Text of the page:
#### Graduation Year

2012

#### Document Type

Open Access Senior Thesis

#### Degree Name

Bachelor of Science

#### Department

Mathematics

#### Reader 1

Francis Edward Su

#### Reader 2

Nicholas Pippenger

#### Terms of Use & License Information

This work is licensed under a Creative Commons Attribution-Noncommercial-Share Alike 3.0 License.

#### Rights Information

© Patrick Eschenfeldt

#### Abstract

Under approval voting, every voter may vote for any number of canditates. To model approval voting, we let a *political spectrum* be the set of all possible political positions, and let each voter have a subset of the spectrum that they approve, called an *approval region*. The fraction of all voters who approve the most popular position is the *agreement proportion* for the society. We consider voting in societies whose political spectrum is modeled by $d$-dimensional space ($\mathbb{R}^d$) with approval regions defined by axis-parallel boxes. For such societies, we first consider a Tur&#aacute;n-type problem, attempting to find the maximum agreement between pairs of voters for a society with a given level of overall agreement. We prove a lower bound on this maximum agreement and find in the literature a proof that the lower bound is optimal. By this result we find that for sufficiently large $n$, any $n$-voter box society in $\mathbb{R}^d$ where at least $\alpha\binom{n}{2}$ pairs of voters agree on some position must have a position contained in $\beta n$ approval regions, where $\alpha = 1-(1-\beta)^2/d$. We also consider an extension of this problem involving projections of approval regions to axes. Finally we consider the question of $(k,m)$-agreeable box societies, where a society is said to be *$(k, m)$-agreeable* if among every $m$ voters, some $k$ approve a common position. In the $m = 2k - 1$ case, we use methods from graph theory to prove that the agreement proportion is at least $(2d)^{-1}$ for any integer $k \ge 2.$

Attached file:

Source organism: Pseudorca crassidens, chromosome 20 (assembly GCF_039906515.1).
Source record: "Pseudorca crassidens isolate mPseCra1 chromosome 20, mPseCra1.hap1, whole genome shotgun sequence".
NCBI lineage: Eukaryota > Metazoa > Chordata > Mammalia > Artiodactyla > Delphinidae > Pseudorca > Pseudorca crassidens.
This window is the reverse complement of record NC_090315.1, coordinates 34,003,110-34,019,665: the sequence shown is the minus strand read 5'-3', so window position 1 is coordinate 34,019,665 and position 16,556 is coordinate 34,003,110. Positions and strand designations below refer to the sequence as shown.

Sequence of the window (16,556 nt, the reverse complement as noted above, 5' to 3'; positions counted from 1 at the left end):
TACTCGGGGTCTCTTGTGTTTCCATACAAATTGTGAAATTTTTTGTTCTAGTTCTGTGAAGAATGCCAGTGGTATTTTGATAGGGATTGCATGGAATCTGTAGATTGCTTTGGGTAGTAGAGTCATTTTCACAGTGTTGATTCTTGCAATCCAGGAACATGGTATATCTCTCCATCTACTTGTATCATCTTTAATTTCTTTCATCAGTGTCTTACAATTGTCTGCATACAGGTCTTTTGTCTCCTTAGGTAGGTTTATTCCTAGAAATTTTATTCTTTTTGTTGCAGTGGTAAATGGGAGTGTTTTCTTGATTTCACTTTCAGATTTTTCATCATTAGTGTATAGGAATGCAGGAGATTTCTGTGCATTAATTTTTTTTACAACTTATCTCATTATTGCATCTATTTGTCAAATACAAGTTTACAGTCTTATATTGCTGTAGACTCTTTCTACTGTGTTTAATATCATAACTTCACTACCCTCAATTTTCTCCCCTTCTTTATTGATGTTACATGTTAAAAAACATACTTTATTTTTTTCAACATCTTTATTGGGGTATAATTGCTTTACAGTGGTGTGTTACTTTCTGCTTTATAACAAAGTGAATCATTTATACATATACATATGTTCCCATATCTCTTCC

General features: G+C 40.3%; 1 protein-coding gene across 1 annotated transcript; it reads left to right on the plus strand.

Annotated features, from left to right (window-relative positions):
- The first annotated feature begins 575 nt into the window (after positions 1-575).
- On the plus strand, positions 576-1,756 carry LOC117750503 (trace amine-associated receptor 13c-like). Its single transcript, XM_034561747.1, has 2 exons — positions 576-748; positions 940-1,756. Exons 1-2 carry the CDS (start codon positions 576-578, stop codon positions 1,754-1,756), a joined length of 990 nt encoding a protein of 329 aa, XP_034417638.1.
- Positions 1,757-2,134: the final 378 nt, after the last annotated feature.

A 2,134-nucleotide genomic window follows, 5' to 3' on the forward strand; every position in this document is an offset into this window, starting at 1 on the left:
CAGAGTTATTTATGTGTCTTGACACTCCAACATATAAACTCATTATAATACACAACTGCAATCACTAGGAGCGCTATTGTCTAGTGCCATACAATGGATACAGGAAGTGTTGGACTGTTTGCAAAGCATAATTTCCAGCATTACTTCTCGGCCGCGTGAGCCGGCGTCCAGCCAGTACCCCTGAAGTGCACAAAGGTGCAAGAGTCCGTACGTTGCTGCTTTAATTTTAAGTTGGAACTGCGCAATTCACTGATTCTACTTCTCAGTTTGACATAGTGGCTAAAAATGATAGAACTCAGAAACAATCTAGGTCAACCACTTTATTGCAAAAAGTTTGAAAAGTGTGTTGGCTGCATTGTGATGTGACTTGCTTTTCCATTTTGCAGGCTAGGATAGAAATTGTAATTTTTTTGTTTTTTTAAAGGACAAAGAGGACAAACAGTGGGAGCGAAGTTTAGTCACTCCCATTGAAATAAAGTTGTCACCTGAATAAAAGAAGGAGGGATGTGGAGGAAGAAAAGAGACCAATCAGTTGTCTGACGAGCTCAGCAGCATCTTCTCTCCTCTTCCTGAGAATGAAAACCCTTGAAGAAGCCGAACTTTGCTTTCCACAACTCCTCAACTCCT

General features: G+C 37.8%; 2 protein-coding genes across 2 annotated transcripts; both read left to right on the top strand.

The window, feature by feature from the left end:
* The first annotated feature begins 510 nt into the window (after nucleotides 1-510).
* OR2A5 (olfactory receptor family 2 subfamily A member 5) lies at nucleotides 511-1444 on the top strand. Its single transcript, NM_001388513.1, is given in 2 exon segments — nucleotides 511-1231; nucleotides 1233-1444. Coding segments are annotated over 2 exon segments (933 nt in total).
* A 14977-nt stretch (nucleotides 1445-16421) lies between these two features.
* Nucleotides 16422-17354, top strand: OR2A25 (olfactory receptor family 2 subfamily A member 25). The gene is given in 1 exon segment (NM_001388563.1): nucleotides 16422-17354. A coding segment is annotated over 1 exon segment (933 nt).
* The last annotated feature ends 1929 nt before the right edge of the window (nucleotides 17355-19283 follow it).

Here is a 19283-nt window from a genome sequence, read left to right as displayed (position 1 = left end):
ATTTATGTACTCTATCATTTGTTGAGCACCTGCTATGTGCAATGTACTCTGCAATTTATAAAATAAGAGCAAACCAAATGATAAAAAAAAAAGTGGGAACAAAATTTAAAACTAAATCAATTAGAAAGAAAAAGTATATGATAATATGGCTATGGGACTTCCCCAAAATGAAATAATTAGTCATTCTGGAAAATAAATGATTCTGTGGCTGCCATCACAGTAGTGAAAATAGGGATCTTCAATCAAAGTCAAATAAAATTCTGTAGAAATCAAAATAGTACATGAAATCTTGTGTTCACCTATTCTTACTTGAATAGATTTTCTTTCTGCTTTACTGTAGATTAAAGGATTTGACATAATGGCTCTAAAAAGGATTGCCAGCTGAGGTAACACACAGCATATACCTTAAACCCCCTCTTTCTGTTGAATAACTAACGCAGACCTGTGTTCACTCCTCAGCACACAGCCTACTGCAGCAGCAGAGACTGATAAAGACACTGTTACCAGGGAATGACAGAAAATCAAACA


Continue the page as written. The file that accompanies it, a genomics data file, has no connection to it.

#### Recommended Citation

Eschenfeldt, Patrick, "Approval Voting in Box Societies" (2012). *HMC Senior Theses*. 36.

http://scholarship.claremont.edu/hmc_theses/36